The Hottest Topics in Medical Physics at AAPM 2018 | Artificial intelligence
I attended the American Association of Physicists in Medicine (AAPM) 2018 meeting in late July and came back with many takeaways.
Artificial intelligence (AI) was the biggest single topic discussed in sessions and on the show floor at AAPM 2018, reflecting the same trend ITN has seen at medical conferences over the past year. AI is being developed to help automate treatment planning software and cut the time it takes to develop plans from hours or days, down to minutes. Examples of AI auto-segmentation and contouring was shown in the RaySearch booth on the floor and demonstrated in dozens of sessions.
I spoke with Steve Jiang, Ph.D., director of the medical artificial intelligence and automation lab and vice-chair of the Department of Radiation Oncology, University of Texas Southwestern. He spoke in sessions at AAPM 2018 about how AI will change treatment planning, radiation oncology and medical imaging. Watch the VIDEO interview with him where he explains these areas in more detail here.
I also spoke to Kevin Moore, Ph.D., deputy director of medical physics, University of California San Diego, about his daily clinical use of an artificial intelligence treatment planning software he helped develop with a partner vendor. He said the accuracy is very good after being compared to manual planning over the course of three years. He said the past few years were a refinement period to teach the AI how to perform better by correcting any errors the system made so it knew how to plan better in similar cases in the future.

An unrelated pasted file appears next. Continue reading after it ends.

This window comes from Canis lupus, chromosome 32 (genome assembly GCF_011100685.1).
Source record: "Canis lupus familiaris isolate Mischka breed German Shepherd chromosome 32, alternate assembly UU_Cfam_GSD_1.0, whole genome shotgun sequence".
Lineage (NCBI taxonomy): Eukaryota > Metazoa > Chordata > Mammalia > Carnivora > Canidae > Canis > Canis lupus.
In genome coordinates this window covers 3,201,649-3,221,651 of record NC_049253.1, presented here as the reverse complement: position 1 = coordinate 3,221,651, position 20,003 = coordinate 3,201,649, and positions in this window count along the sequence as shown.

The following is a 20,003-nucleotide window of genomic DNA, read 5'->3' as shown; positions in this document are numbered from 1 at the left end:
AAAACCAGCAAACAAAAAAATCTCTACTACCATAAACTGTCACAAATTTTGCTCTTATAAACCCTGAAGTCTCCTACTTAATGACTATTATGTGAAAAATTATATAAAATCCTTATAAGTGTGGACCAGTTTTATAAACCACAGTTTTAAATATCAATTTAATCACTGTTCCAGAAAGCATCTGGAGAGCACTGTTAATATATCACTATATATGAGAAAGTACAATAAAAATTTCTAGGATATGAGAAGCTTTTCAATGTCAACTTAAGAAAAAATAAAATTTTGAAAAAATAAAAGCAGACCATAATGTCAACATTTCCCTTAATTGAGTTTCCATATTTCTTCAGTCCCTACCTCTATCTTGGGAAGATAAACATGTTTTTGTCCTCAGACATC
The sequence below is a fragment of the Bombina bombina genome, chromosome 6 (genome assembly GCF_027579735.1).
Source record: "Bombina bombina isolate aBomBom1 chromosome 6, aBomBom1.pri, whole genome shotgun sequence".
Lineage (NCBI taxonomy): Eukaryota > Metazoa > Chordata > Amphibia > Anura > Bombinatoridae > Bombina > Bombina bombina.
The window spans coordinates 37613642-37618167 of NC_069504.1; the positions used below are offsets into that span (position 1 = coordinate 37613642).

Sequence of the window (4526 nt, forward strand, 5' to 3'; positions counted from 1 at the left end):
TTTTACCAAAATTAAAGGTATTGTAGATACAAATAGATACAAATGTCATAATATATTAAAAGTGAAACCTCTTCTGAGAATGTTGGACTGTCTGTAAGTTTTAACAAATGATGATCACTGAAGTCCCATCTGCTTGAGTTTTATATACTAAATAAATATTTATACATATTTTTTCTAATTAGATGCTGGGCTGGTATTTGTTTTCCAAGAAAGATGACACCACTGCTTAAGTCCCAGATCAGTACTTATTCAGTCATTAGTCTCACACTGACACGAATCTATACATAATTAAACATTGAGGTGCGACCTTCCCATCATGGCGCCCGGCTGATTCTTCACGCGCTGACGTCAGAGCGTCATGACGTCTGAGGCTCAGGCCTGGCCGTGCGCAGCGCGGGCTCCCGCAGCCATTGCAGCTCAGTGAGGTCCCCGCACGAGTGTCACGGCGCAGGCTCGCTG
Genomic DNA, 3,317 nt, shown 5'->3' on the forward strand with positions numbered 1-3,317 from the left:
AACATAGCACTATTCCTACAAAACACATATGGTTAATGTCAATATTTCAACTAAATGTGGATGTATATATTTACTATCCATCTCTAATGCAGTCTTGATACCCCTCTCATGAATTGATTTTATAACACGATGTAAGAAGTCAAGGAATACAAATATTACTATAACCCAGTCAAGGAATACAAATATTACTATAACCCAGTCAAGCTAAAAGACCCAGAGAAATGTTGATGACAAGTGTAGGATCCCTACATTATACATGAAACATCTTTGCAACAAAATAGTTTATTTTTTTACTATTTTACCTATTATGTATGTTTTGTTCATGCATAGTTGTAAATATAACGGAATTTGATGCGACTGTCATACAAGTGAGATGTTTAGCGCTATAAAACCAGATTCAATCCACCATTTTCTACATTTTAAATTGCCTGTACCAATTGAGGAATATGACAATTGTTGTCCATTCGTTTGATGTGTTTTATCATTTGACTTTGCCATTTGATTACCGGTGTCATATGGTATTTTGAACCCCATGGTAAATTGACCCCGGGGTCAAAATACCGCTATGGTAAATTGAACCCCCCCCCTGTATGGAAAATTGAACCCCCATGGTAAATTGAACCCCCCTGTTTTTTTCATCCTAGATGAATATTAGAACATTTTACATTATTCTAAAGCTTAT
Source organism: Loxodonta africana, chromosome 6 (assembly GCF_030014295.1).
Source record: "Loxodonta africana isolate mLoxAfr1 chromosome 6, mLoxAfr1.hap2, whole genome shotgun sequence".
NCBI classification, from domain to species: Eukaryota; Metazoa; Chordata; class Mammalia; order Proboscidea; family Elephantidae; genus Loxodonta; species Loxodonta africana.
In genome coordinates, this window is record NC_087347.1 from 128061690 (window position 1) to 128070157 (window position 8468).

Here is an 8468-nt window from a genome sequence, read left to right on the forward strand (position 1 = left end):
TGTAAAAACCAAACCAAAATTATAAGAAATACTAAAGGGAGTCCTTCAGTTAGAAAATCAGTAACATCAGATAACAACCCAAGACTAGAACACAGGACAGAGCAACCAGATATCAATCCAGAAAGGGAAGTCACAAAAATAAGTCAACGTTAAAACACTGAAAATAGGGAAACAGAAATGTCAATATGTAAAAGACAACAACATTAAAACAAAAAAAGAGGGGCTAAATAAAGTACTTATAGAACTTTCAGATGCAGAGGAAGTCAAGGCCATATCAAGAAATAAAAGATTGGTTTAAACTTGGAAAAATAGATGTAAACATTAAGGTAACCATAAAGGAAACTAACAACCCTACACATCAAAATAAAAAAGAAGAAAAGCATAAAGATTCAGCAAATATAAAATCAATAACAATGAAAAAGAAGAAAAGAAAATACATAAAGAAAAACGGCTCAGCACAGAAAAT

Radiological Society of North America (RSNA) President Vijay Rao, M.D., spoke at AAPM about the strong partnership between AAPM and RSNA. She is the David C. Levin professor and chair of radiology, Sidney Kimmel Medical College of Thomas Jefferson University, Philadelphia. I spoke to her after her session and she said AI has exploded across medicine and particularly in radiology. She said the trend in AI seen at AAPM is the same across 10 other imaging conferences she has attended as RSNA president over the past several months. She said AI will also by far be the hottest topic discussed at RSNA 2018 in late November.
Redefining the Future of Medical Physics in a Changing Healthcare Environment
This was the topic that several in AAPM leadership wanted to stress as the role of medical physicists is augmented in the coming years by automation and AI.
AAPM President Bruce Thomadsen, M.D., professor of medical physics at the University of Wisconsin, Madison, highlighted this theme in his presidential symposium, and it was echoed by several other speakers in sessions. He said the future may seem uncertain due to AI and automation, but it also presents opportunities for physicists to reinvent their roles in healthcare. You can watch a VIDEO interview with Thomadsen at AAPM here.
Thomadsen mentioned AAPM’s Medical Physics 3.0 initiative, which is aimed at helping redefine how physicists can help not just in treatment planning and radiology imaging system quality assurance, but perhaps become more active in patient care and offer services to other departments.